The development is part of a larger partnership among many organizations to accelerate European bioeconomy with the help of big data technologies based on aerial and satellite images and on open forest data provided by Finnish Forest Centre.
"Population growth and urbanization are increasing the demand for natural resources, which is putting a strain on the earth’s carrying capacity," says Caj Södergård, a research professor at VTT and the project's technology manager. "The European DataBio (Data-driven Bioeconomy) project aims to develop new sustainable ways to use forest, farm and fishery resources and to communicate real-time information to decision-makers and producers – land- and forest owners, farmers and fishermen."
The mobile application, called Wuudis, allows landowners and forestry operators to collect and upload data on their forests to the Finnish Forest Centre's forest resource database.
"This facilitates the payment of sustainable forestry subsidies and makes it easier to collect information and keep forest inventories up to date, as the application accurately calculates the volume and quality of the trees left in a stand after care works and harvesting," says Seppo Huurinainen from MHG Systems, who coordinates the DataBio project’s forestry pilots.
The Wuudis service and the associated mobile application, as well as standardized forest resource data concept provided by the Finnish Forest Centre, can be easily scaled to other countries. The mobile application can be also used to monitor the effects of storms, snow, pests, diseases and the like. The solution developers are currently in talks with potential users in Spain and Africa, for example.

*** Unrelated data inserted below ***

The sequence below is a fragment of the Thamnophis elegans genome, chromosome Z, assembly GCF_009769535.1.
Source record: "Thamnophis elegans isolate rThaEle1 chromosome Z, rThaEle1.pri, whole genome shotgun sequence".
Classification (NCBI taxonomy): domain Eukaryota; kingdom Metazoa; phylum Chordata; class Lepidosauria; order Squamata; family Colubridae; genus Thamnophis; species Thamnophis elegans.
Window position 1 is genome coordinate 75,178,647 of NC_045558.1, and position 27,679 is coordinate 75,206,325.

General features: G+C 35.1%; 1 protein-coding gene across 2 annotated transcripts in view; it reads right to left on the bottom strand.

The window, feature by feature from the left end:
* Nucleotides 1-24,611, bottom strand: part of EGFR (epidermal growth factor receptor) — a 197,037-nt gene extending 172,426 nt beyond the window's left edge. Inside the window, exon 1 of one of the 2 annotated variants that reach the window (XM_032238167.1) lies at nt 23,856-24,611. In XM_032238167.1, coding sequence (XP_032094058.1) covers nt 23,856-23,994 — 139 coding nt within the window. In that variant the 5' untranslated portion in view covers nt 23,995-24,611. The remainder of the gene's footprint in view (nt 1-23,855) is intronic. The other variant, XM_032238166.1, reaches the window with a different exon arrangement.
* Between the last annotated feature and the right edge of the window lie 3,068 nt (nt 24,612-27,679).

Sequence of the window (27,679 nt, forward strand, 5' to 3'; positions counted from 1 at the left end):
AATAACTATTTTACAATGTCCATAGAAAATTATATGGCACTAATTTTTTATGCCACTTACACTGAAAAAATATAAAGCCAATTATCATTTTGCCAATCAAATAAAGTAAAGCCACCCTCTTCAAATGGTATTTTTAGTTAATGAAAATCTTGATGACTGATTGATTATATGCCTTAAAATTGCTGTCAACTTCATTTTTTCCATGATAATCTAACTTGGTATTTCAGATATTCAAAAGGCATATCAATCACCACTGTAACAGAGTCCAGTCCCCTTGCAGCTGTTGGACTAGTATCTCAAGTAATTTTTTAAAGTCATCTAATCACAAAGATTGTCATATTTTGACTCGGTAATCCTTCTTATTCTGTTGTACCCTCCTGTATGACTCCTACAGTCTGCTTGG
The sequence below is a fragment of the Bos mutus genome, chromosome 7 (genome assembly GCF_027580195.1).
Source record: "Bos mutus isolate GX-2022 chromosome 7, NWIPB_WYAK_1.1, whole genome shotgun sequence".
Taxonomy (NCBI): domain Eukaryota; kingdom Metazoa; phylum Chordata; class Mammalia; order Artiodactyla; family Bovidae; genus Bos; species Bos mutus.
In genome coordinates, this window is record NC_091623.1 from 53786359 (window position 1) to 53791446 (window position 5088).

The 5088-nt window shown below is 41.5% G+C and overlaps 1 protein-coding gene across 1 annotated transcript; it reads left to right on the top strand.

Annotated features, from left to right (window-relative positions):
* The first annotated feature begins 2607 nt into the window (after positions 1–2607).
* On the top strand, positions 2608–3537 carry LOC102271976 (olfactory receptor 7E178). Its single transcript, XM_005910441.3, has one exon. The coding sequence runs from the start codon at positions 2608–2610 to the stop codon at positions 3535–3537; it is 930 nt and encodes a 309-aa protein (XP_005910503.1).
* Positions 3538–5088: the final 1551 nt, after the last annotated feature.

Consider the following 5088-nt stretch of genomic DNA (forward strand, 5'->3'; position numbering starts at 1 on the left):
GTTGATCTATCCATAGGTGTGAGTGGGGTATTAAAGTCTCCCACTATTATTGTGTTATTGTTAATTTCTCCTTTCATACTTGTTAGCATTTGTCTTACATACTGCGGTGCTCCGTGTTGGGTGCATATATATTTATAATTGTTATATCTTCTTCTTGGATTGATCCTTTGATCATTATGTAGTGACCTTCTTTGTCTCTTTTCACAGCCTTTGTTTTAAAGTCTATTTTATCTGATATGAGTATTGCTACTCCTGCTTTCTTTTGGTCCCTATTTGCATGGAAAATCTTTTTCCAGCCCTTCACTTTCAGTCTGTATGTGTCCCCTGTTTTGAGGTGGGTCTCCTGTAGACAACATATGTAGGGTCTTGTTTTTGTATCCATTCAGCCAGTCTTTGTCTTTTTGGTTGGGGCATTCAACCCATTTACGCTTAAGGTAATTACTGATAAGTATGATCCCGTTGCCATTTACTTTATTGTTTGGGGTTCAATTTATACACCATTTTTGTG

Another Finnish pilot has developed a service concept based on inventorying forests using drones. Thousands of hectares of forest have already been inventoried with the help of the service this summer.
All the pilots included in the project involve developing common software tools for analyzing and refining information flows. The results of the pilots and the new solutions are also expected to create new business opportunities and increase the use of big data technologies in the bioeconomy industry’s primary production.
The overall DataBio project has now resulted in the launch of 26 bioeconomy pilots in 17 different countries. The project consortium also includes partners from Belgium, the Czech Republic, Germany, Spain, Norway, Poland, Italy, Greece, Israel, the Netherlands, Denmark, Switzerland, the United Kingdom, Estonia, France and Romania. The project, which is due to end in 2019, is co-financed by the EU’s Horizon 2020 programme.